Bellagio Conservatory & Botanical Gardens' Winter Display

Christopher DeVargas

At this year’s winter wonderland display, a snow queen emerges from an enchanted forest to greet guests at the Bellagio. This scene from Monday, Dec. 7, 2020, also features affable polar bears and a centerpiece 42-foot fir tree.

Bellagio’s Christmas snow queen Bellissima gazes serenely at her visitors to usher in a season of cheer and optimism, perfumed by two dozen firs and tens of thousands of carnations.

Bellissima made her return to the Bellagio Conservatory’s annual holiday display this month, a main figure in one of the seasonal feats of four-dimensional artistry and horticultural engineering for which the Strip resort is known as much as its dancing fountains and the canopy of hand-blown flowers hanging over the lobby.

This year’s theme is “Hopeful Holidays” and the details are impeccable and infinite, from the gilded sesame seeds affixed to the queen’s chariot wheels and the 14,000 hand-strung Swarovski crystals on the topper of the centerpiece 42-foot live fir. There are also hand-painted swirls of the larger-than-life finial ornaments surrounding the 20-foot-tall Bellissima and the brocade finish of her snow-white hoop skirt that spreads 14 feet in diameter.

“This is an automation-free zone right here,” said conservatory manager Leslie Baeckeroot. 

Typically, the conservatory can be accessed from multiple entry points, but pandemic-driven physical distancing protocols now funnel guests through a single entry with maroon velvet ropes on stanchions lining a path. On the plus side, this makes the experience feel more exclusive, Baeckeroot said. It slows down the flow, allows visitors to take in the details that the Bellagio team worked six months nurturing and snap photos with less-obstructed views. It also lets guests see the story in linear order. 

And there is a story, and it goes like this, explains conservatory designer Ed Libby: Bellissima is emerging from an enchanted forest to journey to the Bellagio. Cardinals, her forest neighbors, twitter out of a Faberge egg and polar bears wave with giant paws of ruffled white carnations. Troubadours with glittery bugles flank her walk-through carriage, lined with plush, tufted velvet and pulled by horses in feathered headdresses. A cozy living room, with fireplace, playful puppy and whimsical elves, awaits. The warm color palette of reds, golds and silvers offers a different experience by day and night, Libby said.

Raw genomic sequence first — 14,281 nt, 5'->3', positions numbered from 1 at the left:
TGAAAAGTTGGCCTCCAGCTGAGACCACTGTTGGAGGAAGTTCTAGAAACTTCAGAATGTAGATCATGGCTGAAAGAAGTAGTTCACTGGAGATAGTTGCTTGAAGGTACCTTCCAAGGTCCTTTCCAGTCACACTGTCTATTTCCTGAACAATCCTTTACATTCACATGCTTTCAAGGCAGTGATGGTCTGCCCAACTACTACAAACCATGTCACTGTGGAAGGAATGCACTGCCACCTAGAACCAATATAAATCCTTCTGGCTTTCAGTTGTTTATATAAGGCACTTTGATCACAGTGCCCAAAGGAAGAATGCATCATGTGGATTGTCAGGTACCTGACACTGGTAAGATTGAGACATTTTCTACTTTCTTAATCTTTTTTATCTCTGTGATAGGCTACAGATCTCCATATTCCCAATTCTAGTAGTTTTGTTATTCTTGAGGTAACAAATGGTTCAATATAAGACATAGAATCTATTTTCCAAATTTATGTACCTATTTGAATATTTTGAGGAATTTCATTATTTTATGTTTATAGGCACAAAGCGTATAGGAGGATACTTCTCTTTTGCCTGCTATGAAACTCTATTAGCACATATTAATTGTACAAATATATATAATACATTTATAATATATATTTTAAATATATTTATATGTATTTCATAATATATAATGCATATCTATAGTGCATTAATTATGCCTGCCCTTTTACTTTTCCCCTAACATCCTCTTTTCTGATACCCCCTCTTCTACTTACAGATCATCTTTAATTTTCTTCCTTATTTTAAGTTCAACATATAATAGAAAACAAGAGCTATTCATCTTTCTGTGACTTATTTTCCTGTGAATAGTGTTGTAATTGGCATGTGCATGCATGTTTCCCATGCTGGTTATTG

The cardinals represent hope and health, and the egg, rebirth, said Baeckeroot. Meanwhile, the carpets of poinsettias carry a tradition from their native Mexico of children laying weeds at altars, where the weeds miraculously become flowers, Libby said.

For the designer, now in his fifth year at the Bellagio, it’s rewarding “to be able to design something and have a team execute it so flawlessly.”

The tiara-wearing mother and daughter bears leading Bellissima out of the forest get their flowers individually touched up daily; over the display’s monthlong run, these two bears alone will go through 70,000 fresh-cut carnations, Baeckeroot said.

“That area really smells like fresh-cut carnations over there — cinnamon, it’s wonderful,” she said.

The main grand tree and the 25 smaller lighted firs around the conservatory perimeter came from Mount Shasta in Northern California. The trees’ farm survived threats from California’s many recent wildfires before being shipped to Las Vegas, where the main tree alone is adorned with 7,000 white lights and 2,500 ornaments.

Mother and daughter Flo and Linda Day, both Las Vegas residents, marveled at every scene.

“I think the candy cane columns are incredible,” said Linda, 61.

“It’s fabulous,” said Flo, 80. “It’s unbelievable.”

The Christmas display will come down Jan. 9 and Lunar New Year scenes will go up immediately. There is always a display, and lucky passersby can see the work happen in real time during six-day windows between shows, when a crew is arranging the figures, trees and flowers 24 hours a day.



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